The College of Social Work and the Marriott Library will be parading dogs around study areas Tuesday through Thursday this week for stressed-out students to pet.
Jennifer Nozawa, spokesperson for the College of Social Work, said this finals week event has been around for two years to help students relax. The dogs belong to Therapy Animals of Utah, an affiliate program of the national organization Pet Partners. In past years, therapeutic cats have been part of the project — this year dogs will be the only animals provided.
“It’s such a fun event,” Nozawa said. “Students enjoy it. This is something we are very happy to provide.”
She said she sees students physically calm down when they visit with the animals, even if it’s for just a few minutes. Nozawa said it also attracts students from all majors.
The Marriott Library, which also provides therapy animals, partnered with ASUU and Intermountain Therapy Dogs this year. T.J. Ferrill, a U graduate who now works at the library, said he can attest to the importance of this event.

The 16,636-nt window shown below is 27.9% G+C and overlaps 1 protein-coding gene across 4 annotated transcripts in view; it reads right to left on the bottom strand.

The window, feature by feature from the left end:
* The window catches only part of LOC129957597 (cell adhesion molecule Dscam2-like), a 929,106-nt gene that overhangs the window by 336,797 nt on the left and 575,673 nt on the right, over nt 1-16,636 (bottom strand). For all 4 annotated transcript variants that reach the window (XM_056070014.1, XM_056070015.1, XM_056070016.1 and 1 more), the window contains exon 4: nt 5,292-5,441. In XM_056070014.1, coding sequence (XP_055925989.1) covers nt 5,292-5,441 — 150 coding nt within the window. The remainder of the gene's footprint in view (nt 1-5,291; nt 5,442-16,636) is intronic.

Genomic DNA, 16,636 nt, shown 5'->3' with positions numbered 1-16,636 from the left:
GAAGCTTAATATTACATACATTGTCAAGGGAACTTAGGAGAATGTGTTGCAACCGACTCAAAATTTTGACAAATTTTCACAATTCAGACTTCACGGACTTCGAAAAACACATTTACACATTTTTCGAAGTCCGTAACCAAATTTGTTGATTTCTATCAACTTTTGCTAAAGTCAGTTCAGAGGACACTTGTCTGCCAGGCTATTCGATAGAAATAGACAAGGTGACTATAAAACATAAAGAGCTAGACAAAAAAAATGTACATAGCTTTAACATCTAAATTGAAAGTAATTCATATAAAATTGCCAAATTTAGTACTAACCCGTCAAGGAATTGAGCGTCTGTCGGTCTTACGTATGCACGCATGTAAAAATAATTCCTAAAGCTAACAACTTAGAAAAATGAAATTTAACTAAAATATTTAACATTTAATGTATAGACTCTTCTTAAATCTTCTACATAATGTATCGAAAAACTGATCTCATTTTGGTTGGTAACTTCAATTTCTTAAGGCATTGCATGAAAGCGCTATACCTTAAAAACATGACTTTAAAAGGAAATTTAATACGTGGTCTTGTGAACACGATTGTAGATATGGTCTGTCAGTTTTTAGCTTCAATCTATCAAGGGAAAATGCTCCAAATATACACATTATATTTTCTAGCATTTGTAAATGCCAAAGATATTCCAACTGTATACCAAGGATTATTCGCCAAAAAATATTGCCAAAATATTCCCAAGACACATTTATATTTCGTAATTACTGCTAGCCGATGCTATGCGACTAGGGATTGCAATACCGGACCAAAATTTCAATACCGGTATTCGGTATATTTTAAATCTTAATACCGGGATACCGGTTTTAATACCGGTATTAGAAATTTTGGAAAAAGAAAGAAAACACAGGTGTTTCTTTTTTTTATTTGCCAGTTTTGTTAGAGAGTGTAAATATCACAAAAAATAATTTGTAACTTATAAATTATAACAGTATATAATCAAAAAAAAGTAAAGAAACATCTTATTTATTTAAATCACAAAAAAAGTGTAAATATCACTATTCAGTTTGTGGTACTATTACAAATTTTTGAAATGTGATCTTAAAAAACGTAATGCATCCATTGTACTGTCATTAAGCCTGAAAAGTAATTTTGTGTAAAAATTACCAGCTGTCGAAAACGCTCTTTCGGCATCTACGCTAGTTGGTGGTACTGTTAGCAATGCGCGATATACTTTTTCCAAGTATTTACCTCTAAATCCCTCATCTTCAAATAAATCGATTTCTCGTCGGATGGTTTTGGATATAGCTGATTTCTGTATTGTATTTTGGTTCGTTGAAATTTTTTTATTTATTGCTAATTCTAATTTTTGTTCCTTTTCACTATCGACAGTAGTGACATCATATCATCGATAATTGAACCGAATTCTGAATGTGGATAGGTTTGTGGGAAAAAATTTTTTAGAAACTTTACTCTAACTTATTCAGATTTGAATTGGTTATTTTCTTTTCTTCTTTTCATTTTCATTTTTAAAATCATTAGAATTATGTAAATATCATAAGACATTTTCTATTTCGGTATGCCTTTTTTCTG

“It attracts a crowd of students, and people soften up right away,” Ferrill said. “It’s a good thing.”
Matt Bourne, a junior in entertainment arts & engineering, said when people play with puppies it helps them forget about their worries.
“It’s a nice break from thinking about finals,” he said.
Carson May, a freshman in exercise and sport science, said, “I’d be down for some puppies.”
Beau Christensen, a junior in entertainment arts and engineering, said he doesn’t know if playing with dogs would help him because he is not stressed about his finals. Studies have shown, however, that therapeutic animals do help lower stress levels and feelings of anxiety or depression. According to a study done by Animal Smart, simply petting a dog can increase levels of oxytocin, a stress-reducing hormone, and lower blood pressure.
The Marriott Library will be hosting the dogs on Tuesday and Thursday from 7 p.m. to 9 p.m. The College of Social Work’s event will take place on Wednesday and Thursday from 11 a.m. to 1 p.m. in the building’s main atrium.